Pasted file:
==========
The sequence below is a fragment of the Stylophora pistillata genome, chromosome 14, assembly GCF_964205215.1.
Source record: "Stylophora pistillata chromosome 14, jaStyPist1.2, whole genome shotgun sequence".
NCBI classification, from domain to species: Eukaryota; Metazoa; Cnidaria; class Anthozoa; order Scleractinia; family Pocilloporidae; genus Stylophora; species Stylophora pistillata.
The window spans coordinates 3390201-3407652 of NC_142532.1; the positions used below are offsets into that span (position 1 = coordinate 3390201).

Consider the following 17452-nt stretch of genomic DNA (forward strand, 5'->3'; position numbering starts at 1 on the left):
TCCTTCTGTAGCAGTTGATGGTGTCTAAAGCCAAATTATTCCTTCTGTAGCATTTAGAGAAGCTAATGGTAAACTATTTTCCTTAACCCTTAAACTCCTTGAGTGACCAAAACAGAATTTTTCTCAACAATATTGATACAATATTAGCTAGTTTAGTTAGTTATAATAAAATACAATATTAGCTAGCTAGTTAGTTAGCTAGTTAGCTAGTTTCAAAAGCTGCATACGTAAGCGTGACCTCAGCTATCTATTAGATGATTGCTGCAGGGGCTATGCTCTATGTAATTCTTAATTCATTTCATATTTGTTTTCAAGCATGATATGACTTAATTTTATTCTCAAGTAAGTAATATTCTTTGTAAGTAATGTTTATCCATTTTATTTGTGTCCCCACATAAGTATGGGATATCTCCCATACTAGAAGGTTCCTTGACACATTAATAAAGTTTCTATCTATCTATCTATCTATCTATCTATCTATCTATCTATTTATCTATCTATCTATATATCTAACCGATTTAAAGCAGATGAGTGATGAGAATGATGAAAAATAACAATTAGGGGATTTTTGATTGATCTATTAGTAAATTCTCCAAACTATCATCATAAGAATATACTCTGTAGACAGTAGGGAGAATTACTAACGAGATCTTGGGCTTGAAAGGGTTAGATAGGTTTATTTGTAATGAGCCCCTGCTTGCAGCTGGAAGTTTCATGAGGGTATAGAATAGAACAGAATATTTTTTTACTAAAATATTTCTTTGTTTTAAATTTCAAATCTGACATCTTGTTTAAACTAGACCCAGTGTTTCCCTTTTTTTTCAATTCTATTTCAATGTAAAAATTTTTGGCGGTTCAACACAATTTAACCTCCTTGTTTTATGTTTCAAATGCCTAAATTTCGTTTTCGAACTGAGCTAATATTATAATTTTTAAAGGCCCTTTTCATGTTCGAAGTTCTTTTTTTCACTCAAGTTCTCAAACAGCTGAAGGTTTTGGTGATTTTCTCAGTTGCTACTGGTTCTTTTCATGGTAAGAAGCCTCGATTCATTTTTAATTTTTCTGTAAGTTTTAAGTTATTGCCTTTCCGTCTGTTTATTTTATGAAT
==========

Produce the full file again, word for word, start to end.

The sequence below is a fragment of the Stylophora pistillata genome, chromosome 14, assembly GCF_964205215.1.
Source record: "Stylophora pistillata chromosome 14, jaStyPist1.2, whole genome shotgun sequence".
NCBI classification, from domain to species: Eukaryota; Metazoa; Cnidaria; class Anthozoa; order Scleractinia; family Pocilloporidae; genus Stylophora; species Stylophora pistillata.
The window spans coordinates 3390201-3407652 of NC_142532.1; the positions used below are offsets into that span (position 1 = coordinate 3390201).

Consider the following 17452-nt stretch of genomic DNA (forward strand, 5'->3'; position numbering starts at 1 on the left):
TCCTTCTGTAGCAGTTGATGGTGTCTAAAGCCAAATTATTCCTTCTGTAGCATTTAGAGAAGCTAATGGTAAACTATTTTCCTTAACCCTTAAACTCCTTGAGTGACCAAAACAGAATTTTTCTCAACAATATTGATACAATATTAGCTAGTTTAGTTAGTTATAATAAAATACAATATTAGCTAGCTAGTTAGTTAGCTAGTTAGCTAGTTTCAAAAGCTGCATACGTAAGCGTGACCTCAGCTATCTATTAGATGATTGCTGCAGGGGCTATGCTCTATGTAATTCTTAATTCATTTCATATTTGTTTTCAAGCATGATATGACTTAATTTTATTCTCAAGTAAGTAATATTCTTTGTAAGTAATGTTTATCCATTTTATTTGTGTCCCCACATAAGTATGGGATATCTCCCATACTAGAAGGTTCCTTGACACATTAATAAAGTTTCTATCTATCTATCTATCTATCTATCTATCTATCTATCTATTTATCTATCTATCTATATATCTAACCGATTTAAAGCAGATGAGTGATGAGAATGATGAAAAATAACAATTAGGGGATTTTTGATTGATCTATTAGTAAATTCTCCAAACTATCATCATAAGAATATACTCTGTAGACAGTAGGGAGAATTACTAACGAGATCTTGGGCTTGAAAGGGTTAGATAGGTTTATTTGTAATGAGCCCCTGCTTGCAGCTGGAAGTTTCATGAGGGTATAGAATAGAACAGAATATTTTTTTACTAAAATATTTCTTTGTTTTAAATTTCAAATCTGACATCTTGTTTAAACTAGACCCAGTGTTTCCCTTTTTTTTCAATTCTATTTCAATGTAAAAATTTTTGGCGGTTCAACACAATTTAACCTCCTTGTTTTATGTTTCAAATGCCTAAATTTCGTTTTCGAACTGAGCTAATATTATAATTTTTAAAGGCCCTTTTCATGTTCGAAGTTCTTTTTTTCACTCAAGTTCTCAAACAGCTGAAGGTTTTGGTGATTTTCTCAGTTGCTACTGGTTCTTTTCATGGTAAGAAGCCTCGATTCATTTTTAATTTTTCTGTAAGTTTTAAGTTATTGCCTTTCCGTCTGTTTATTTTATGAAT